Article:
Kelly: Yeah. I think we can get really emotional, there’s so much emotion in this, because if you think about it’s your life’s work, for a lot of people, this is your life work. And so you are attached to it and you are emotionally invested in it and that’s not a bad thing. But equally it’s being able to distance yourself from that, time and time again, to actually look at your work objectively and understand what is there and what you’re trying to achieve and how it lands with the other person who’s reading it, it’s going back to that reader centric type of writing. It’s almost, in a lot of ways, you have to learn to become an editor, your own editor, or have people around you who are approaching it like an editor would. As a writer, you’re really emotionally invested in it and we want your passion to shine and we want you to be engrossed in what you’re writing, but then you need to be able to have those moments of space and to actually look back on things objectively.

I talk about like the weeds, when you are a writer, you’re in the weeds all the time, but then you need to have that editor view, the big picture bird’s eye view of stuff. And then you might need to do some ground level work before you get back into the weeds. So you always oscillating between the three kind of viewpoints to be able to take that feedback on board. And I think being with professionals that you trust, because I think this is a real key, it’s the key to any relationship, but trust is really crucial and being in, I’ve sort of seen in my community, it’s vulnerable even though people are not necessarily sharing, I don’t know, some traumatic story of their life, like it’s their life’s work and it’s their skills and their experience. It’s still a really vulnerable space to be in, to share that with other people. So you need to create an environment, be in an environment where you feel safe and just secure sharing that with other people and being around other people who are gonna elevate you towards the next step and how you get out of that. So yeah.  

Olivia: Yeah, no, absolutely. I agree with that. Kelly, I know we’re running out of time, so where can our readers follow you? How can they get in touch to learn more about working with you? Because they’re gonna be clamoring at your doorstep now. 

Kelly: You can reach out to me, Kelly Irving, kellyirving.com. And we are always looking to help new authors who need that community, who want that feedback loop around them, and want to have fun during the process. So I run the Expert Offer Academy. Yeah, it’s a really great, safe, sacred judgment free space where we turn up, we do group coaching, we have guest experts come in and share and learn their experiences. We’ve got an author coming in today, who’s from the group and he’s sharing his process for writing and editing. I think it’s really important whether it’s with a community like mine or something else, like reaching out and finding those groups, because I think that’s a really important part of the process. And if you are just at that beginning stage and you’re like, “okay, I’ve got this idea and I want to do this, but how do I know that this is the right idea?” Then there’s a great free tool called the Book Screening Canvas that I use. And I’ll give you the link Olivia, so you can put it in the show notes for people, but it only takes 15 minutes to do. You can fill it out multiple times for multiple ideas. And it’s a really great starting step for authors just to take something out of their head and get it onto the page and actually see what is there. In my experience most people know and have their ideas there, but they just need to see it on the page first and foremost. And that’s actually what gives you the confidence to take the next step. So I’d love people to have a go and hopefully that will help you take the next step forward.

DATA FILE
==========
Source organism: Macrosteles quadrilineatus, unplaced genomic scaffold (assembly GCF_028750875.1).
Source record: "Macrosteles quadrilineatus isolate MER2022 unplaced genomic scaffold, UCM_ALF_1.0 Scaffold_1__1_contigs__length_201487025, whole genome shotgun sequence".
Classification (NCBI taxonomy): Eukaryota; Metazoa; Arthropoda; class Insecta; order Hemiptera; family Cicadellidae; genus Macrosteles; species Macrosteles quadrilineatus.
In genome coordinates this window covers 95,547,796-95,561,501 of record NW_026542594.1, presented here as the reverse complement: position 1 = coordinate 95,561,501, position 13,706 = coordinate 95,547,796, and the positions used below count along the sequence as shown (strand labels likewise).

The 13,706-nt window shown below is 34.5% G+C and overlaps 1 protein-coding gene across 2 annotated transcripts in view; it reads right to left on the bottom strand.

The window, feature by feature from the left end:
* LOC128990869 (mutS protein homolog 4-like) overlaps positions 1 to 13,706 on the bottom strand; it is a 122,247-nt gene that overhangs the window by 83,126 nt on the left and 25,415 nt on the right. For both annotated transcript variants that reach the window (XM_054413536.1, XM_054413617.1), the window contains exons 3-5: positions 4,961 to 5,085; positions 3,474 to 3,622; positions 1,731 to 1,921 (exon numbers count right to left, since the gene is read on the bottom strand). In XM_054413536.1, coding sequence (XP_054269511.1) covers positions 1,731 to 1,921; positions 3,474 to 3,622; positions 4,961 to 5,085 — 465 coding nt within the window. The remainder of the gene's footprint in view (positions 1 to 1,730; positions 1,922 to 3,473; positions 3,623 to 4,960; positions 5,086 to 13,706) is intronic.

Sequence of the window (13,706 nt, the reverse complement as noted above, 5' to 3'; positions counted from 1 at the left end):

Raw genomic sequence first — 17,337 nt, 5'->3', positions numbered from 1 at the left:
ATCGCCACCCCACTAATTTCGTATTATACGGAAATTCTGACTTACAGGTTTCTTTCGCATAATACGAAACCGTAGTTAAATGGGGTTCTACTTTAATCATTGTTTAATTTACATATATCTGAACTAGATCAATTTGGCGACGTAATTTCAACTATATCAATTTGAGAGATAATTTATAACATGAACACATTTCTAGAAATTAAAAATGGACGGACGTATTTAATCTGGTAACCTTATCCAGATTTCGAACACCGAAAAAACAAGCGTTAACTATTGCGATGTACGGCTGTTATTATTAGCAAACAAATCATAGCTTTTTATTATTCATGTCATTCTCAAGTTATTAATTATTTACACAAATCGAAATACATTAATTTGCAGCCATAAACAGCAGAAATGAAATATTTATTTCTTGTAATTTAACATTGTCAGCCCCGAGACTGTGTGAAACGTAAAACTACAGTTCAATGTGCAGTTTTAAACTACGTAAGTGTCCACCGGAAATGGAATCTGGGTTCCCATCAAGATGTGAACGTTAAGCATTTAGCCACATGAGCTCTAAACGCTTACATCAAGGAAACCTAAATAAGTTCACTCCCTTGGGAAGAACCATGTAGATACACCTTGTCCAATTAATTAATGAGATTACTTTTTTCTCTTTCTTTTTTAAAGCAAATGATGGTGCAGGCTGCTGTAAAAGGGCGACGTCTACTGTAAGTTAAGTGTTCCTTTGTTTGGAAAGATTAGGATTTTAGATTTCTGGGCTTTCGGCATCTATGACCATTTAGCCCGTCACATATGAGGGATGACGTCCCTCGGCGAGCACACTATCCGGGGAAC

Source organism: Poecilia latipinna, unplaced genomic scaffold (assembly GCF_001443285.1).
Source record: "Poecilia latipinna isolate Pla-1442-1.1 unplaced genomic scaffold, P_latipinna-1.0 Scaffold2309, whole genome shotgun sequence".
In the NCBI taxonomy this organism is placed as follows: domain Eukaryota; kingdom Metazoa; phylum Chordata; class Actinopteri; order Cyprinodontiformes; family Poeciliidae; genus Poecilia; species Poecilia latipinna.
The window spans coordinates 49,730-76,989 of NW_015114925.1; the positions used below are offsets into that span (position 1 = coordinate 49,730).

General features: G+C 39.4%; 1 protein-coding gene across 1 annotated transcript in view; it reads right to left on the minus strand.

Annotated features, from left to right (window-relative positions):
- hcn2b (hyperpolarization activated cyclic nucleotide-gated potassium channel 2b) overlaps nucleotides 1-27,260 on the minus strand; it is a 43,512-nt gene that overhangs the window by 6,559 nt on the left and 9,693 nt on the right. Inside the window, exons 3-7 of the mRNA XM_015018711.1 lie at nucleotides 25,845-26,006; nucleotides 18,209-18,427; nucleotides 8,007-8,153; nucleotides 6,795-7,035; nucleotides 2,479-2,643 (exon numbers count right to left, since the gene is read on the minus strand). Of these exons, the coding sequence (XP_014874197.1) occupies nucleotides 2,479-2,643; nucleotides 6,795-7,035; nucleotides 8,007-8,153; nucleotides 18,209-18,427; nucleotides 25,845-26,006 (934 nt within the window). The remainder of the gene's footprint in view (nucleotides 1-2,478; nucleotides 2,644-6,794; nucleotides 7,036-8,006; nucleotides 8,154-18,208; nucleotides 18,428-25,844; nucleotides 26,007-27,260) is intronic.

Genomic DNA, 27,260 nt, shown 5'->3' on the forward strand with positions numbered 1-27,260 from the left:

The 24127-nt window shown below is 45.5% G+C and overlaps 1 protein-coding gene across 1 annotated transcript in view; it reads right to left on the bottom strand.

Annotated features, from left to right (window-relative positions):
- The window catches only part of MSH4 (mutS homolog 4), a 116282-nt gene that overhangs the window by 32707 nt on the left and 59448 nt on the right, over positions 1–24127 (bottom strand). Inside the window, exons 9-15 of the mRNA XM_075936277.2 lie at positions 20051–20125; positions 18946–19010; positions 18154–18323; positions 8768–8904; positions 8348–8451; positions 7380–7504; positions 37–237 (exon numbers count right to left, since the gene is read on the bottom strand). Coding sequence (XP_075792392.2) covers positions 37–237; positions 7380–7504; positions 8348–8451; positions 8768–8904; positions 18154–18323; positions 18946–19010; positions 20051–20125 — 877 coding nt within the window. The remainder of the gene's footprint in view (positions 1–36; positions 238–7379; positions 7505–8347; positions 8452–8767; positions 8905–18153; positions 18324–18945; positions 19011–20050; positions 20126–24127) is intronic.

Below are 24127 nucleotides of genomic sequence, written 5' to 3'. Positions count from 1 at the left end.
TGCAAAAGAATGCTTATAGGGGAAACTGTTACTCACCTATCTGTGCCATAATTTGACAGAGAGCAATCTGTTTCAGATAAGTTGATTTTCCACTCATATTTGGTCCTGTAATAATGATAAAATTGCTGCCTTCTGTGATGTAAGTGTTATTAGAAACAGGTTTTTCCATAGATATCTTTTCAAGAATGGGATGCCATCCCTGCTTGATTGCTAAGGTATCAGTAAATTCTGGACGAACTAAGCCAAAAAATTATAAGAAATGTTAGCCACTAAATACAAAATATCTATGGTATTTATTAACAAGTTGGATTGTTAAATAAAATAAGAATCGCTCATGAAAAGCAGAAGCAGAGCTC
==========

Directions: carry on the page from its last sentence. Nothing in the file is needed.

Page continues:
Olivia: Yes. Please send us all the links. We love links. We’ll make sure to include them in the section. So all of you listening now can look below in the description, click and go ahead and take that. All right. Well thank you so much for joining today. We really appreciate having you on. 

Kelly: Thanks Olivia. I love the conversation. You do some great work at Smith and are always excited when we have authors using you and using your services. 

Olivia: Oh absolutely. We love working with you too. Thank you so much.

Kelly Irving is a best-selling book coach, editor, and creator of The Expert Author Academy – a global coaching platform and community that has launched hundreds of award-winning authors into the world. She nurtures authors to bring their biggest, best and most commercially viable ideas to market, via traditional, hybrid or self-publishing. Kelly’s unique Write Book Method helps connect dots and solve complex business messaging problems by empowering original, creative and renaissance spirits to share new solutions, offer new insights and produce work that enriches their lives as well as others. Learn more at www.kellyirving.com and follow on LinkedIn and Instagram @goodcontentkel. Check out her free Book Screening Canvas to find and validate your most commercial book idea in just 15 minutes at www.kellyirving.com/canvas.